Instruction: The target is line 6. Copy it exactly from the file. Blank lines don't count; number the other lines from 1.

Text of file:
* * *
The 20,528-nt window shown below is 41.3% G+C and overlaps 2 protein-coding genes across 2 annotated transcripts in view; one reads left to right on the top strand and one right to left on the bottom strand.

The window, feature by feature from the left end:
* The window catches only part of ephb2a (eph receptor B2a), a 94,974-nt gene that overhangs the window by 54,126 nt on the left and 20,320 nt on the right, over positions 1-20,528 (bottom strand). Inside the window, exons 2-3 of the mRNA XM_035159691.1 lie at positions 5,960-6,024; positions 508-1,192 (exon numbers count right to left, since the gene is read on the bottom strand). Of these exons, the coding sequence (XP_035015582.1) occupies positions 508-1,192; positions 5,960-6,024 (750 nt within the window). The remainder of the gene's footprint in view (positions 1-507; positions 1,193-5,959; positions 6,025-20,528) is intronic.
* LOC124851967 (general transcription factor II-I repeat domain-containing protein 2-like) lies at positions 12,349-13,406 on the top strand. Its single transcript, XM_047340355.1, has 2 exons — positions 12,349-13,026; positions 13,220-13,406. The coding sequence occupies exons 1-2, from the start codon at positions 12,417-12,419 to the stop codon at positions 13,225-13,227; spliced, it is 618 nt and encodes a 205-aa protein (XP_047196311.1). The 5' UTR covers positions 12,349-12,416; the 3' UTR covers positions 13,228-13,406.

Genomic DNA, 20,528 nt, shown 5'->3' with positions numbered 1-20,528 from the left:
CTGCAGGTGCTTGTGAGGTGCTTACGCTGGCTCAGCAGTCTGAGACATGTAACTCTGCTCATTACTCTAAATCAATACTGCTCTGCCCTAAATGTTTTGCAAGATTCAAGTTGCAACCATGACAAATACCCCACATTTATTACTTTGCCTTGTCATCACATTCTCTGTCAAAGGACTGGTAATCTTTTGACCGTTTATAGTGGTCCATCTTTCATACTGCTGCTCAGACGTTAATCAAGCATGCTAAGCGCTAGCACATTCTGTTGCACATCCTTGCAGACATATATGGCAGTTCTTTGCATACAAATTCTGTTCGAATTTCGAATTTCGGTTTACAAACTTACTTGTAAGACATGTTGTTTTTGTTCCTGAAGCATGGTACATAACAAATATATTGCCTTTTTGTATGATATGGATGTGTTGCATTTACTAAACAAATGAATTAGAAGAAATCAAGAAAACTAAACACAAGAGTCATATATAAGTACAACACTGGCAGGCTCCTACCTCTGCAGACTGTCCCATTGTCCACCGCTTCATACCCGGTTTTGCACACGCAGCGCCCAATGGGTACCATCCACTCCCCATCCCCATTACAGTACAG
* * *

CTGCAGGTGCTTGTGAGGTGCTTACGCTGGCTCAGCAGTCTGAGACATGTAACTCTGCTCATTACTCTAAATCAATACTGCTCTGCCCTAAATGTTTTGCAAGATTCAAGTTGCAACCATGACAAATACCCCACATTTATTACTTTGCCTTGTCATCACATTCTCTGTCAAAGGACTGGTAATCTTTTGACCGTTTATAGTGGTCCATCTTTCATACTGCTGCTCAGACGTTAATCAAGCATGCTAAGCGCTAGCACATTCTGTTGCACATCCTTGCAGACATATATGGCAGTTCTTTGCATACAAATTCTGTTCGAATTTCGAATTTCGGTTTACAAACTTACTTGTAAGACATGTTGTTTTTGTTCCTGAAGCATGGTACATAACAAATATATTGCCTTTTTGTATGATATGGATGTGTTGCATTTACTAAACAAATGAATTAGAAGAAATCAAGAAAACTAAACACAAGAGTCATATATAAGTACAACACTGGCAGGCTCCTACCTCTGCAGACTGTCCCATTGTCCACCGCTTCATACCCGGTTTTGCACACGCAGCGCCCAATGGGTACCATCCACTCCCCATCCCCATTACAGTACAG